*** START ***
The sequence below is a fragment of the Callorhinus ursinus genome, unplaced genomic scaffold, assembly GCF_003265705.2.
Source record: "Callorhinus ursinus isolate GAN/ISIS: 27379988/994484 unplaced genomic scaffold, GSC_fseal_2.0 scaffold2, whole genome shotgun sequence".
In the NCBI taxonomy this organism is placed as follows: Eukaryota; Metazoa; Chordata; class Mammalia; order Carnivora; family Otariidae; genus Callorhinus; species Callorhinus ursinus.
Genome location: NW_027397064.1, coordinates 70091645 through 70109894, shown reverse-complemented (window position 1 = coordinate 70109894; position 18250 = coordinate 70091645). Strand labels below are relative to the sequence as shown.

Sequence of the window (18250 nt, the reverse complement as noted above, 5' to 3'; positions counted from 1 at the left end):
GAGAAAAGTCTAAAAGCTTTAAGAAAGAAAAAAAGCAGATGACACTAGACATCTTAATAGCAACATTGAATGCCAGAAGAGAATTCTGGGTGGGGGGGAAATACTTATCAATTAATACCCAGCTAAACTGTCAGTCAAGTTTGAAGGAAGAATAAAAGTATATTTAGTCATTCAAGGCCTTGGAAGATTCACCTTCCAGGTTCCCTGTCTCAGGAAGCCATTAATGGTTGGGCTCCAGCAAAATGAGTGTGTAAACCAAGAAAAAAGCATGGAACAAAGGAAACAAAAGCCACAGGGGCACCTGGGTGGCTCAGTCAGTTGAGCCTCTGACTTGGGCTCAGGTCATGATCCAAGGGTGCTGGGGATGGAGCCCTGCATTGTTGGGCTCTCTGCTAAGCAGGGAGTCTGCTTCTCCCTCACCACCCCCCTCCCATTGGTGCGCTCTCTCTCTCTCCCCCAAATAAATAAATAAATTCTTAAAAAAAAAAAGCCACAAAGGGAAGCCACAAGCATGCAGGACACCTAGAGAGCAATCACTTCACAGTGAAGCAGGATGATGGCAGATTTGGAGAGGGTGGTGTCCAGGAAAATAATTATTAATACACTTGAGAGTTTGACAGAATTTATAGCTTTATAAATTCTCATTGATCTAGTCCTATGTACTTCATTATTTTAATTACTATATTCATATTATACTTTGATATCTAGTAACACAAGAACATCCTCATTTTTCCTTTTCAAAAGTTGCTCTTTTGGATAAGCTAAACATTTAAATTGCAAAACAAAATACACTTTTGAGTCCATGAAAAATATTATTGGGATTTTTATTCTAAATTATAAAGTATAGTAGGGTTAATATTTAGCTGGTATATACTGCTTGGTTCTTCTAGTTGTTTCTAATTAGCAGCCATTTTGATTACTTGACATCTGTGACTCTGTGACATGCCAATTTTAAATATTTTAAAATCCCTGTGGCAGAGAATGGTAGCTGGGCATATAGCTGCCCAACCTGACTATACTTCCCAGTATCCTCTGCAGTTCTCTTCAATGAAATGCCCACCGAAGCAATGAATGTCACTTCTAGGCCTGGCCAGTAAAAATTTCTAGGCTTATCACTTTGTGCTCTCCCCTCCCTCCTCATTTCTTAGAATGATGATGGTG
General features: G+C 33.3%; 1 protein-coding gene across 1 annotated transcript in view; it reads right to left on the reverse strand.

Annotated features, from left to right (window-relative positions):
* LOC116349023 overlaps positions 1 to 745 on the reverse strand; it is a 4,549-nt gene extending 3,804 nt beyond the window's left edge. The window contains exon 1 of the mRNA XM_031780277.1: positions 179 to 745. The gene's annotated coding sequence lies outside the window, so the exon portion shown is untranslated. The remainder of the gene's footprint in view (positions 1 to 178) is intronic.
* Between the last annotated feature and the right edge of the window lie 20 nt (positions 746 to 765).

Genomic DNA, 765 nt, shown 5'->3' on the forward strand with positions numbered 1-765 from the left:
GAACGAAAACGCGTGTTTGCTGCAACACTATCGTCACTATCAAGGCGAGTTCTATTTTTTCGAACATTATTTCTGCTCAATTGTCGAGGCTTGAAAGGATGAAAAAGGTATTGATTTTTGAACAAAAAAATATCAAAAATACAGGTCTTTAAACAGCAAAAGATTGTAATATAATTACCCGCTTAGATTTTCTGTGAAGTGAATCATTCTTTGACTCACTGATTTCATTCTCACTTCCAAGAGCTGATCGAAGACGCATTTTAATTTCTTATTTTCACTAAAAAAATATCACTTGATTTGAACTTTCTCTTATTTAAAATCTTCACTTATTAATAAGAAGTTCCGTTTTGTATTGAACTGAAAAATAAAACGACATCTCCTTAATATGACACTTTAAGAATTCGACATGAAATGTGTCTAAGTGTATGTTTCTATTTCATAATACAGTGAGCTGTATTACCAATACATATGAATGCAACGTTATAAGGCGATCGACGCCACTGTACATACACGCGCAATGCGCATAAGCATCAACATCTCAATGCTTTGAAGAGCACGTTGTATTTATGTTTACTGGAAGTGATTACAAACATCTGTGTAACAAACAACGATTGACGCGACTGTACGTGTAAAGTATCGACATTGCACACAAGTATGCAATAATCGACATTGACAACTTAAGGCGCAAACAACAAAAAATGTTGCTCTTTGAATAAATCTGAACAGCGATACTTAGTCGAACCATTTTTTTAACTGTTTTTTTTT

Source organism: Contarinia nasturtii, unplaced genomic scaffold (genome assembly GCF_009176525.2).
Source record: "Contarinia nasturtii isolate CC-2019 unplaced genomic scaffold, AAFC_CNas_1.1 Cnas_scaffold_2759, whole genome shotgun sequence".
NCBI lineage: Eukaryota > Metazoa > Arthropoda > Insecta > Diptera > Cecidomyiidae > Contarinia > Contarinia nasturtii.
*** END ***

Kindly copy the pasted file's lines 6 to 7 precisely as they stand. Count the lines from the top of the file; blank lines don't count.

GAGAAAAGTCTAAAAGCTTTAAGAAAGAAAAAAAGCAGATGACACTAGACATCTTAATAGCAACATTGAATGCCAGAAGAGAATTCTGGGTGGGGGGGAAATACTTATCAATTAATACCCAGCTAAACTGTCAGTCAAGTTTGAAGGAAGAATAAAAGTATATTTAGTCATTCAAGGCCTTGGAAGATTCACCTTCCAGGTTCCCTGTCTCAGGAAGCCATTAATGGTTGGGCTCCAGCAAAATGAGTGTGTAAACCAAGAAAAAAGCATGGAACAAAGGAAACAAAAGCCACAGGGGCACCTGGGTGGCTCAGTCAGTTGAGCCTCTGACTTGGGCTCAGGTCATGATCCAAGGGTGCTGGGGATGGAGCCCTGCATTGTTGGGCTCTCTGCTAAGCAGGGAGTCTGCTTCTCCCTCACCACCCCCCTCCCATTGGTGCGCTCTCTCTCTCTCCCCCAAATAAATAAATAAATTCTTAAAAAAAAAAAGCCACAAAGGGAAGCCACAAGCATGCAGGACACCTAGAGAGCAATCACTTCACAGTGAAGCAGGATGATGGCAGATTTGGAGAGGGTGGTGTCCAGGAAAATAATTATTAATACACTTGAGAGTTTGACAGAATTTATAGCTTTATAAATTCTCATTGATCTAGTCCTATGTACTTCATTATTTTAATTACTATATTCATATTATACTTTGATATCTAGTAACACAAGAACATCCTCATTTTTCCTTTTCAAAAGTTGCTCTTTTGGATAAGCTAAACATTTAAATTGCAAAACAAAATACACTTTTGAGTCCATGAAAAATATTATTGGGATTTTTATTCTAAATTATAAAGTATAGTAGGGTTAATATTTAGCTGGTATATACTGCTTGGTTCTTCTAGTTGTTTCTAATTAGCAGCCATTTTGATTACTTGACATCTGTGACTCTGTGACATGCCAATTTTAAATATTTTAAAATCCCTGTGGCAGAGAATGGTAGCTGGGCATATAGCTGCCCAACCTGACTATACTTCCCAGTATCCTCTGCAGTTCTCTTCAATGAAATGCCCACCGAAGCAATGAATGTCACTTCTAGGCCTGGCCAGTAAAAATTTCTAGGCTTATCACTTTGTGCTCTCCCCTCCCTCCTCATTTCTTAGAATGATGATGGTG
General features: G+C 33.3%; 1 protein-coding gene across 1 annotated transcript in view; it reads right to left on the reverse strand.